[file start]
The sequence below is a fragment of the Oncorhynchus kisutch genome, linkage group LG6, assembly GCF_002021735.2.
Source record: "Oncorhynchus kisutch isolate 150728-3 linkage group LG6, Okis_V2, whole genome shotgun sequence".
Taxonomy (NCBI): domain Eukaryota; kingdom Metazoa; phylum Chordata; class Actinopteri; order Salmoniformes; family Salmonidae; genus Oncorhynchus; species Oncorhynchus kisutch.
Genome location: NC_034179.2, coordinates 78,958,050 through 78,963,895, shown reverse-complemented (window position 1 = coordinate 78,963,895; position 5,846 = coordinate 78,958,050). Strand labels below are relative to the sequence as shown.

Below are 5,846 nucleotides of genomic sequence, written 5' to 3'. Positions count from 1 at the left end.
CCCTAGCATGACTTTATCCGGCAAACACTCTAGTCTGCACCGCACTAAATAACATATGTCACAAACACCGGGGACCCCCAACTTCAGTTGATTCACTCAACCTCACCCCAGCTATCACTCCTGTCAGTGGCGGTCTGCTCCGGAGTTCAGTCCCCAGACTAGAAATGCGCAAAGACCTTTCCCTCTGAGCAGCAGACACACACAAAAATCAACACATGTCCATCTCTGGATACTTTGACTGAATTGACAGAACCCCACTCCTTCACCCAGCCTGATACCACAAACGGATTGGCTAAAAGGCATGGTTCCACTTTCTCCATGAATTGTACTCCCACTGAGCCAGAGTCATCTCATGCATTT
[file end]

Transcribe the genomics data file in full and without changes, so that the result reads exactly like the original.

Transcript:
The sequence below is a fragment of the Oncorhynchus kisutch genome, linkage group LG6, assembly GCF_002021735.2.
Source record: "Oncorhynchus kisutch isolate 150728-3 linkage group LG6, Okis_V2, whole genome shotgun sequence".
Taxonomy (NCBI): domain Eukaryota; kingdom Metazoa; phylum Chordata; class Actinopteri; order Salmoniformes; family Salmonidae; genus Oncorhynchus; species Oncorhynchus kisutch.
Genome location: NC_034179.2, coordinates 78,958,050 through 78,963,895, shown reverse-complemented (window position 1 = coordinate 78,963,895; position 5,846 = coordinate 78,958,050). Strand labels below are relative to the sequence as shown.

Below are 5,846 nucleotides of genomic sequence, written 5' to 3'. Positions count from 1 at the left end.
CCCTAGCATGACTTTATCCGGCAAACACTCTAGTCTGCACCGCACTAAATAACATATGTCACAAACACCGGGGACCCCCAACTTCAGTTGATTCACTCAACCTCACCCCAGCTATCACTCCTGTCAGTGGCGGTCTGCTCCGGAGTTCAGTCCCCAGACTAGAAATGCGCAAAGACCTTTCCCTCTGAGCAGCAGACACACACAAAAATCAACACATGTCCATCTCTGGATACTTTGACTGAATTGACAGAACCCCACTCCTTCACCCAGCCTGATACCACAAACGGATTGGCTAAAAGGCATGGTTCCACTTTCTCCATGAATTGTACTCCCACTGAGCCAGAGTCATCTCATGCATTT